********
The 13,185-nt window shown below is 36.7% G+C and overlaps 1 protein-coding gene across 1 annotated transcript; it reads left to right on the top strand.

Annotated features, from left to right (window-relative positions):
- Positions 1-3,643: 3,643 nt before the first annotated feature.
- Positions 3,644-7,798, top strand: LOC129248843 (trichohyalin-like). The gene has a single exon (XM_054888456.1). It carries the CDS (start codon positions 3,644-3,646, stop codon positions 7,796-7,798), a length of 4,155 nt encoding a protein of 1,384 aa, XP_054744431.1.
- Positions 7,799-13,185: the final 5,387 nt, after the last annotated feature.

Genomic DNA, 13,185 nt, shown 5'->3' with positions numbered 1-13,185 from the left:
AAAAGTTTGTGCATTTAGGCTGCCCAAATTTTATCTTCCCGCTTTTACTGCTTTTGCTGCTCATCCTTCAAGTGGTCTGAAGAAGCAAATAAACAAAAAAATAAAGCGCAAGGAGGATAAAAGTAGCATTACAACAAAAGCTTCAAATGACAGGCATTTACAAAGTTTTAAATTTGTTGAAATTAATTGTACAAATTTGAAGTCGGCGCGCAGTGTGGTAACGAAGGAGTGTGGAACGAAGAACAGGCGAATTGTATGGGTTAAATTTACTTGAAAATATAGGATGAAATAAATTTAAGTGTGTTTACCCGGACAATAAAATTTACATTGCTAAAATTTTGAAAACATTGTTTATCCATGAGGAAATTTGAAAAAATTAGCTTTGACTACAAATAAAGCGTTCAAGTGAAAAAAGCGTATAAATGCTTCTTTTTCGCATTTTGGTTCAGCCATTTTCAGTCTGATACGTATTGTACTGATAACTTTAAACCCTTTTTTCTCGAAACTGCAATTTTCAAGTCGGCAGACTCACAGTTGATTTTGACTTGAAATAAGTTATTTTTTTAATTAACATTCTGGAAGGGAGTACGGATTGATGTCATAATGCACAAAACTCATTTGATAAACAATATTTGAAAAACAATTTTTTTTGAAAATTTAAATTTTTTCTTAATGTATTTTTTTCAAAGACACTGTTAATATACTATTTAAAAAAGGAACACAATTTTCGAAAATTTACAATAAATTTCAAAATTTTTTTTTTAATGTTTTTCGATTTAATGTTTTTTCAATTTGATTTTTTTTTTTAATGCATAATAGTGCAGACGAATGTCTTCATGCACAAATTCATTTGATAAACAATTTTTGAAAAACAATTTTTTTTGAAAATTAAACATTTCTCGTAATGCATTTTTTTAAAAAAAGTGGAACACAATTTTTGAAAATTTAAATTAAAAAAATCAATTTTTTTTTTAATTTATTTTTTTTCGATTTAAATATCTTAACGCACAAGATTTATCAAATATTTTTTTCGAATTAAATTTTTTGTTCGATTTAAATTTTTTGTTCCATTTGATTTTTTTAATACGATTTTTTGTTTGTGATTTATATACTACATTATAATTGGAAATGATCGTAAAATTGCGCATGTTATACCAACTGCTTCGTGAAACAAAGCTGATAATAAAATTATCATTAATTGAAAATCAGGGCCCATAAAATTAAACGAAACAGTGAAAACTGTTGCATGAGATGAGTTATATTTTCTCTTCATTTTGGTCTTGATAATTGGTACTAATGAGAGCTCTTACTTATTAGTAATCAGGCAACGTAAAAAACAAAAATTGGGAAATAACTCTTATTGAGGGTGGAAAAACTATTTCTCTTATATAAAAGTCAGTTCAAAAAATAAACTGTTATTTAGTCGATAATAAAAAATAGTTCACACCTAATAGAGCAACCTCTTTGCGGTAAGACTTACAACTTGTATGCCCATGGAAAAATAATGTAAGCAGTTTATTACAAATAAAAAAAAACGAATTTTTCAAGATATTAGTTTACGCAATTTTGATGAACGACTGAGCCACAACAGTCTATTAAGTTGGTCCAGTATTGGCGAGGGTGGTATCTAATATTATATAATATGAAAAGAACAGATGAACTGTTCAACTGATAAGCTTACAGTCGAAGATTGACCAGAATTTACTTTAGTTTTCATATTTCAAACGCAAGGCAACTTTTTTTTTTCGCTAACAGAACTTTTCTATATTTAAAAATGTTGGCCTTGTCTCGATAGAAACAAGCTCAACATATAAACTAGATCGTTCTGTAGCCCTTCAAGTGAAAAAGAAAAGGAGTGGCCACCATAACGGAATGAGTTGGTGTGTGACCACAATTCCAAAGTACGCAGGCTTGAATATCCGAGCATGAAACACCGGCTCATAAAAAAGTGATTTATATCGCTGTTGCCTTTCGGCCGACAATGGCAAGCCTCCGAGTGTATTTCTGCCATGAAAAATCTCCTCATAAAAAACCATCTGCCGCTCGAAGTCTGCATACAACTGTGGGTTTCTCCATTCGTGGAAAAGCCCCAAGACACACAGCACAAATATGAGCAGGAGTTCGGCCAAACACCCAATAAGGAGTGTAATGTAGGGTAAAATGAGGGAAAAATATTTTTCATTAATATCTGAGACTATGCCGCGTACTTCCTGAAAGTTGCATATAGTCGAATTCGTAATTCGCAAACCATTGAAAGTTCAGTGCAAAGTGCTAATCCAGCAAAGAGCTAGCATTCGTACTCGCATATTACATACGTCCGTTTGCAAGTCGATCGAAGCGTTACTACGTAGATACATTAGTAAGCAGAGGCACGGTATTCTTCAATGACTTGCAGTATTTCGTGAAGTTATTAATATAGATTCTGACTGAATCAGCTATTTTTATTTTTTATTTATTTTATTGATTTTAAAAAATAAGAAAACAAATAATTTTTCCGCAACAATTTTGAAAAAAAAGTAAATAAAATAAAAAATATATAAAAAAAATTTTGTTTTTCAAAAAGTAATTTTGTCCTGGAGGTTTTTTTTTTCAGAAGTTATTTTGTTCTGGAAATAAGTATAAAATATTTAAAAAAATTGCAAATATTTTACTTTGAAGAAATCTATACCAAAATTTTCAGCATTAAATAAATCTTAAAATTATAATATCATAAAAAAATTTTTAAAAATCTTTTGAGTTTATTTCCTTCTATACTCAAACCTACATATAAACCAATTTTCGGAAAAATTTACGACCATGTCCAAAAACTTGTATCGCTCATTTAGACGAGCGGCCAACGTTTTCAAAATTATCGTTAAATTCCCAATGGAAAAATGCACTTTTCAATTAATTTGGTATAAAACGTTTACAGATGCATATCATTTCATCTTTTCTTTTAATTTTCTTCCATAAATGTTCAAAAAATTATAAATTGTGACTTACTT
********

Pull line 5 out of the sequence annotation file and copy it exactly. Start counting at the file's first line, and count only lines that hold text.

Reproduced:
- Positions 7,799-13,185: the final 5,387 nt, after the last annotated feature.